This selection process ensures consistency after a while. Such a mechanism therefore is called eventual consistency.
I mentioned the verification done by all nodes already. This is not only important when a node needs to decide whether to include a newly generated block into its local copy of the data. It’s also a means to ensure that older data is correct. As all of the transactions make up the block together with the random number and a reference to the previous block you can verify this data easily. So finally we reach the point why the blockchain is immutable: If you wanted to do changes in a given block you would have to redo all the mining operations in all its ancestor blocks to fake a blockchain that meets this integrity criterion… good luck paying your next energy bill!
For the sake of completeness let me finish by briefly mentioning smart contracts. I’ve already been using the word transaction quite often and so far, we’ve been thinking here about banking-like transfers only. But transactions in blockchains that came after Bitcoin, e.g. Ethereum, can be of any type of write operation, and this includes the storing of computer programs and execution thereof. Think of it as distributing code to hundreds of thousands of computers via the blockchain with the goal that every node will execute your algorithm storing the output data with the same properties we’ve already seen: no-censorship, immutable, always available… Once you got your head around this you might realize why so many think this is a true revolution.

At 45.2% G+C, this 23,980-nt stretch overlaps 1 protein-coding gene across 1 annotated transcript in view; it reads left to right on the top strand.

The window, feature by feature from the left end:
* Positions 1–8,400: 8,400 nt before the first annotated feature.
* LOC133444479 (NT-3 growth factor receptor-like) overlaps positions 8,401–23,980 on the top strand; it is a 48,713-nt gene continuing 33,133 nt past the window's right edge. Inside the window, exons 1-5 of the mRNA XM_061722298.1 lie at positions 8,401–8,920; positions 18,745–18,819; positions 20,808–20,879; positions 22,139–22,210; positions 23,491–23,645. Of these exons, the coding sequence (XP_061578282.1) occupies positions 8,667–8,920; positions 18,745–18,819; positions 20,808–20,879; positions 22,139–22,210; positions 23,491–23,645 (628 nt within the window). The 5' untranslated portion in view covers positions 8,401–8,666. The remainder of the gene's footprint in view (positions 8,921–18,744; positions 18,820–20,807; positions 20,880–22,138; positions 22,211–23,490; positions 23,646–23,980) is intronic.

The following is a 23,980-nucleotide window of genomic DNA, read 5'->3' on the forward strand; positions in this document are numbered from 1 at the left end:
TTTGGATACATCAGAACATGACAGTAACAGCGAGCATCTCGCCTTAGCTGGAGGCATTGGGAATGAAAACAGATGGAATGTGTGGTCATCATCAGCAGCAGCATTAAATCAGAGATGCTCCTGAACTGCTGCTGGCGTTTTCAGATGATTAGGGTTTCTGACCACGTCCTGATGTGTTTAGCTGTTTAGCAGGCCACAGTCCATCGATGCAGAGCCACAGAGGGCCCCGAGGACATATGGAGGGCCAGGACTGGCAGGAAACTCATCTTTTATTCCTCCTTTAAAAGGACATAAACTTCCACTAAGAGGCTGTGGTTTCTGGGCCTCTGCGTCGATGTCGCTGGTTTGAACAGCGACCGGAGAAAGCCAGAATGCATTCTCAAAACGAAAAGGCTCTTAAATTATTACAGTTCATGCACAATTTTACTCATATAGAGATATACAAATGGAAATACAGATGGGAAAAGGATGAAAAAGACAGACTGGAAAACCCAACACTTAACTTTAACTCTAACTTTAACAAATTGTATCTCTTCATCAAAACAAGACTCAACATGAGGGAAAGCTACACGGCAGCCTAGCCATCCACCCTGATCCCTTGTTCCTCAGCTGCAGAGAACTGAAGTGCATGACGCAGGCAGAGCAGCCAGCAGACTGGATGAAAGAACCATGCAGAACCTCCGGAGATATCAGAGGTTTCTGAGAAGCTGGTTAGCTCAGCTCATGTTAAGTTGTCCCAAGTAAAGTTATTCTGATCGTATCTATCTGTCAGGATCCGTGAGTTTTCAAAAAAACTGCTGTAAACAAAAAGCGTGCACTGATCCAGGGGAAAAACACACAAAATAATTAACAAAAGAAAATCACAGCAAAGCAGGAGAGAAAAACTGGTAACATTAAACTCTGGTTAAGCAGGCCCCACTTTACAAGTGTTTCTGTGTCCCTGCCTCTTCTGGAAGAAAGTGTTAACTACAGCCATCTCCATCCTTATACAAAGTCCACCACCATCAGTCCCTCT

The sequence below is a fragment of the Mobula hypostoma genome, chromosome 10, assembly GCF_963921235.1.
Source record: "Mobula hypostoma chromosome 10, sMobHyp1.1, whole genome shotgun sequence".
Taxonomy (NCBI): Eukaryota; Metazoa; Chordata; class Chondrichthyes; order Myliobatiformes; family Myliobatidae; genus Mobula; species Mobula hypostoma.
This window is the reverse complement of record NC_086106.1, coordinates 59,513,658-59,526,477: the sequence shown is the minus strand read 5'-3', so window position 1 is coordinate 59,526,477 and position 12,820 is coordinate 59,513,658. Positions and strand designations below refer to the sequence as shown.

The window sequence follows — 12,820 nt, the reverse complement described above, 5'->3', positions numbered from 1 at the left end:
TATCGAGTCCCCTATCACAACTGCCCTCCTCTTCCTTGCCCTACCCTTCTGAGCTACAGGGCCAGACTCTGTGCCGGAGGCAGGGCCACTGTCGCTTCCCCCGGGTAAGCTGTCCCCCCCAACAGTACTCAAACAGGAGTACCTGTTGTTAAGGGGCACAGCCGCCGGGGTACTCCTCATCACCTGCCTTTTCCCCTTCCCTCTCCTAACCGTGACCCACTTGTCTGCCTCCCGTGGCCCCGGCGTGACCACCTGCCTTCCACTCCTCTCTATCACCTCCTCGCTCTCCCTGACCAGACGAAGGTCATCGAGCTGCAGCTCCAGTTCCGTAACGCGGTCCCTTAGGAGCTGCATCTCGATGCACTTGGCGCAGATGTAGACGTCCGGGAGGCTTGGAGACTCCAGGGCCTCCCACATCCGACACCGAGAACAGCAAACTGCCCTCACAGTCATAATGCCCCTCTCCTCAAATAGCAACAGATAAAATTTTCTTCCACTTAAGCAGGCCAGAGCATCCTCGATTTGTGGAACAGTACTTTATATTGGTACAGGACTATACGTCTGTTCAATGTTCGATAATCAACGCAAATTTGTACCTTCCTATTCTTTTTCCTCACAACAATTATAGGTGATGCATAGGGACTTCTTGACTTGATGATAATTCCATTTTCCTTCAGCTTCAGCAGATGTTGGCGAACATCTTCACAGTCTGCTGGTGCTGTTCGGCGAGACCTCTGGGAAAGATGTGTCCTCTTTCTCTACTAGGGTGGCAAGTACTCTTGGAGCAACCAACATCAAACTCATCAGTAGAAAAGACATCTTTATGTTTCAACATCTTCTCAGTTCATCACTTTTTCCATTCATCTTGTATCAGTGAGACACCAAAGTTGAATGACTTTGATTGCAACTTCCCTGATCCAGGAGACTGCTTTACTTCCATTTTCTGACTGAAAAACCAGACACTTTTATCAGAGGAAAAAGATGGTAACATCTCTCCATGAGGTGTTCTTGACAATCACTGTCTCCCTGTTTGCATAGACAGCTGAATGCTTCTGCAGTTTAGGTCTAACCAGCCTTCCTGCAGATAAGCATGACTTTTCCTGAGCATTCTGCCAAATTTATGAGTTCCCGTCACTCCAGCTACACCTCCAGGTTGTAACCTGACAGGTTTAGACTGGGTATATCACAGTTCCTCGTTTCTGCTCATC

I know this probably was a tough read. Trust me — or don’t if you’ve already switched to trustless— it was even tougher for me to reach a point
where I would feel comfortable enough to (at least try to) explain blockchain. I hope it helped; happy to receive feedback.